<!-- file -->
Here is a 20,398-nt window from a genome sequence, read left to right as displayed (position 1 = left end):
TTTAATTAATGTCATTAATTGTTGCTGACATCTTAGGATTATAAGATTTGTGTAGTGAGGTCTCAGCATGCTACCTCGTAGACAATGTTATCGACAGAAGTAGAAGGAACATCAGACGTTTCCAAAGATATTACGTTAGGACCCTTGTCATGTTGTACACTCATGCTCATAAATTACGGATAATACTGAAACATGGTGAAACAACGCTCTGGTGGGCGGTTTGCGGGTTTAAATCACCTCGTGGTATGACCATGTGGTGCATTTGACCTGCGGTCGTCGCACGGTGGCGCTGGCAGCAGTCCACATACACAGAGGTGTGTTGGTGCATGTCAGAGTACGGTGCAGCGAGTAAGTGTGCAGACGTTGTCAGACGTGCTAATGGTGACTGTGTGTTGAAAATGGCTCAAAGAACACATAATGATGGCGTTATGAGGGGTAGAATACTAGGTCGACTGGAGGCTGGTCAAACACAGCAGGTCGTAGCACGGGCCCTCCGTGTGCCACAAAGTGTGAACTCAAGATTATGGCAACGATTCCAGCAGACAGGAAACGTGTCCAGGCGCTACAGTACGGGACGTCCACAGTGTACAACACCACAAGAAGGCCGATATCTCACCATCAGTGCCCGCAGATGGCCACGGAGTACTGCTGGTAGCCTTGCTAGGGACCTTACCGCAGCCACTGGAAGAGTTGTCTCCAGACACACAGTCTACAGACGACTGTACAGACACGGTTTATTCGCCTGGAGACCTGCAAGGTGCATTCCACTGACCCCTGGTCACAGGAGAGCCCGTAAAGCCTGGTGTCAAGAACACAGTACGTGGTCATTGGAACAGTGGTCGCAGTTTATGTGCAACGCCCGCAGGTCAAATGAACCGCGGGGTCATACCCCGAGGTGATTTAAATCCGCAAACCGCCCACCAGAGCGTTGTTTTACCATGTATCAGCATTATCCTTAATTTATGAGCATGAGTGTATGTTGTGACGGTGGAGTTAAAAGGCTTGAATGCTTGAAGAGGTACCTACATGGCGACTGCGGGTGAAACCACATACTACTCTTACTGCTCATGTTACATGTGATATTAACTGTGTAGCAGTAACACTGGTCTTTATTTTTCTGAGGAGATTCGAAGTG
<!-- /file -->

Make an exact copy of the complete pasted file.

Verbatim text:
Here is a 20,398-nt window from a genome sequence, read left to right as displayed (position 1 = left end):
TTTAATTAATGTCATTAATTGTTGCTGACATCTTAGGATTATAAGATTTGTGTAGTGAGGTCTCAGCATGCTACCTCGTAGACAATGTTATCGACAGAAGTAGAAGGAACATCAGACGTTTCCAAAGATATTACGTTAGGACCCTTGTCATGTTGTACACTCATGCTCATAAATTACGGATAATACTGAAACATGGTGAAACAACGCTCTGGTGGGCGGTTTGCGGGTTTAAATCACCTCGTGGTATGACCATGTGGTGCATTTGACCTGCGGTCGTCGCACGGTGGCGCTGGCAGCAGTCCACATACACAGAGGTGTGTTGGTGCATGTCAGAGTACGGTGCAGCGAGTAAGTGTGCAGACGTTGTCAGACGTGCTAATGGTGACTGTGTGTTGAAAATGGCTCAAAGAACACATAATGATGGCGTTATGAGGGGTAGAATACTAGGTCGACTGGAGGCTGGTCAAACACAGCAGGTCGTAGCACGGGCCCTCCGTGTGCCACAAAGTGTGAACTCAAGATTATGGCAACGATTCCAGCAGACAGGAAACGTGTCCAGGCGCTACAGTACGGGACGTCCACAGTGTACAACACCACAAGAAGGCCGATATCTCACCATCAGTGCCCGCAGATGGCCACGGAGTACTGCTGGTAGCCTTGCTAGGGACCTTACCGCAGCCACTGGAAGAGTTGTCTCCAGACACACAGTCTACAGACGACTGTACAGACACGGTTTATTCGCCTGGAGACCTGCAAGGTGCATTCCACTGACCCCTGGTCACAGGAGAGCCCGTAAAGCCTGGTGTCAAGAACACAGTACGTGGTCATTGGAACAGTGGTCGCAGTTTATGTGCAACGCCCGCAGGTCAAATGAACCGCGGGGTCATACCCCGAGGTGATTTAAATCCGCAAACCGCCCACCAGAGCGTTGTTTTACCATGTATCAGCATTATCCTTAATTTATGAGCATGAGTGTATGTTGTGACGGTGGAGTTAAAAGGCTTGAATGCTTGAAGAGGTACCTACATGGCGACTGCGGGTGAAACCACATACTACTCTTACTGCTCATGTTACATGTGATATTAACTGTGTAGCAGTAACACTGGTCTTTATTTTTCTGAGGAGATTCGAAGTG